The Flash is a solid entry into the ever growing pantheon of DC Comics titles on television. It’s a well intentioned super-drama with good special effects, but it’s let down by flat visuals which fail to give the show a distinctive visual sheen and the fact it’s nowhere near as good as the early 1990s TV show of the same name. Grant Gustin (great name for a superhero, bad choice as an actor) plays Barry Allen, the Central City cop who moonlights as the super fast, superhero The Flash. Struck by lightning and covered by chemicals, Allen becomes a costumed avenger, fighting crime and a selection of ‘metahumans’ to keep his city safe.
As a show, The Flash is good, but it’s not great. Gustin just doesn’t have the gravitas to portray a superhero and he looks like a teenager, not an iconic comic book hero. It’s not helped that his father on the show is played by John Wesley-Shipp, the man who portrayed the 1990s interpretation of The Flash. That show is a Movies In Focus favourite, with the cinematography and costuming being infinitely better than what is on display here. That might sound harsh, but the 1990s Flash had a serious amount of visual panache that just couldn’t be replicated on the CW Network. The music by Blake Neely is good, but it doesn’t match the work down by Danny Elfman and Shirley Walker for the ‘90s incarnation.
The Flash suffers from trying to be too populist, going for the young audience rather than depth. It doesn’t have the sense of fun that Supergirl has, or the sense of adventure that its spin-off Legends of Tomorrow displays. It’s not serious, but it sits in a nether world of tonal mediocrity. Again, this sounds like I’m being overly harsh, but I just think that The Flash could have been better. In fact, the series’ best moments come from the nods to its predecessor, with Mark Hamill once again taking on the role of The Trickster, a Joker-like foil to our masked hero.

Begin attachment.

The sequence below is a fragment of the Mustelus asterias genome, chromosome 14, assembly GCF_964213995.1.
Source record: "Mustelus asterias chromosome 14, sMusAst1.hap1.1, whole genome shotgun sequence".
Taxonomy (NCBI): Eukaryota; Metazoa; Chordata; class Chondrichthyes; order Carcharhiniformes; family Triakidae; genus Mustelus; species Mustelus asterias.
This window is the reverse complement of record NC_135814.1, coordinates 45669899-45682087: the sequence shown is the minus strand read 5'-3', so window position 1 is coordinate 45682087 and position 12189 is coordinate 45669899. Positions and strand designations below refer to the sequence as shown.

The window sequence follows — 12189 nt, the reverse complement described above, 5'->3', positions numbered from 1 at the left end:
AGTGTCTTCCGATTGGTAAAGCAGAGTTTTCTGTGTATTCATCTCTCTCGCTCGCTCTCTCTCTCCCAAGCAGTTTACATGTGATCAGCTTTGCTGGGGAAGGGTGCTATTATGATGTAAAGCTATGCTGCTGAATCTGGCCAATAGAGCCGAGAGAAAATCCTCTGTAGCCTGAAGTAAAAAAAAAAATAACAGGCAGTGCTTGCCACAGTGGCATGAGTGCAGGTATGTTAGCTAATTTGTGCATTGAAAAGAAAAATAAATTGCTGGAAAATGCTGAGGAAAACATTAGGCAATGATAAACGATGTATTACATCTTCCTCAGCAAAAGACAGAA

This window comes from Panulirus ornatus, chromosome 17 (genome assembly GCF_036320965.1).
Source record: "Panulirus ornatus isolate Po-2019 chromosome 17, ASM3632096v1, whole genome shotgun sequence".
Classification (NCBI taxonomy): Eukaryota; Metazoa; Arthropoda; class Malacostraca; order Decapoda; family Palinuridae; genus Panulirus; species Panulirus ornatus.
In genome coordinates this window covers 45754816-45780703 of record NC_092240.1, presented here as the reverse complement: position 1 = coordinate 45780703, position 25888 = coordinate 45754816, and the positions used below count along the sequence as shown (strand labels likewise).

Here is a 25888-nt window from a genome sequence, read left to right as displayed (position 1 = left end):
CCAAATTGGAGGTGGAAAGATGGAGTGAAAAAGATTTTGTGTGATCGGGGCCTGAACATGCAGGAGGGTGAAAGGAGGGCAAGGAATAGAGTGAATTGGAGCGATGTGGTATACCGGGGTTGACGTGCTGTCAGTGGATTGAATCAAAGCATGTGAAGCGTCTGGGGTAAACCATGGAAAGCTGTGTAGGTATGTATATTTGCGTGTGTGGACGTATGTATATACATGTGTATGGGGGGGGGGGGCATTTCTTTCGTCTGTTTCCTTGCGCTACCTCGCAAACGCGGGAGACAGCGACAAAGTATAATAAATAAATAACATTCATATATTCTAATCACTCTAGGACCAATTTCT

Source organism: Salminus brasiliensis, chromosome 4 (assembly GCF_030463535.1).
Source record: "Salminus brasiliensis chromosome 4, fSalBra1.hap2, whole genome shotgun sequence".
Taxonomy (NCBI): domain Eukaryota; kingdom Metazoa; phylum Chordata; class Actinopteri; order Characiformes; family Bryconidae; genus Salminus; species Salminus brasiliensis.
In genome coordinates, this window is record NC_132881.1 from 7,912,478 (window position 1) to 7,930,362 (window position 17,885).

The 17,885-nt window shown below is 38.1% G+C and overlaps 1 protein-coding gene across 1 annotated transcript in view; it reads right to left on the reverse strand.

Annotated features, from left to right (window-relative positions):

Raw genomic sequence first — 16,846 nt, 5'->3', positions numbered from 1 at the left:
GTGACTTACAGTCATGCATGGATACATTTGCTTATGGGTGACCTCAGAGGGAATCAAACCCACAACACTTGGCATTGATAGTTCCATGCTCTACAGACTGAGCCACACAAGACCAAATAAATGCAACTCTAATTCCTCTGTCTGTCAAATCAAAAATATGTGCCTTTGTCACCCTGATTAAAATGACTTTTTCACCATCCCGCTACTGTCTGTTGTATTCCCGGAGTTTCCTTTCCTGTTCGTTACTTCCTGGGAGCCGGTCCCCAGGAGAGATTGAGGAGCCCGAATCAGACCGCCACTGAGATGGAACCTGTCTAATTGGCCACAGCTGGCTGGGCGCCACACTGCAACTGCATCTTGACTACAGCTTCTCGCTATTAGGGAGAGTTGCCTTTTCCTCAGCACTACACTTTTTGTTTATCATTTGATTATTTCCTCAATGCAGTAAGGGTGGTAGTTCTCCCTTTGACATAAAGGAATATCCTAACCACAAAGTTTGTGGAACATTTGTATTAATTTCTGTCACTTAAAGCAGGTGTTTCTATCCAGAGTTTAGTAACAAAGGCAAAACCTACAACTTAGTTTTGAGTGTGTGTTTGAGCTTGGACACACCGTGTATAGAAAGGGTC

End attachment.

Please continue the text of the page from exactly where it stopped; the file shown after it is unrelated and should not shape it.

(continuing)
I’m judging The Flash against its 1990s counterpart. That’s unfair, but I think this comic book show is unfortunately a step back from what we were given a quarter of a century ago.
A plethora of short but sweet mini-documentaries, along with gag reels, deleted scenes and a 30 minute Paley Fest catch-up with the cast and crew. This blu-ray packaged is a detailed and well presented look at The Flash. Great stuff if you love the show.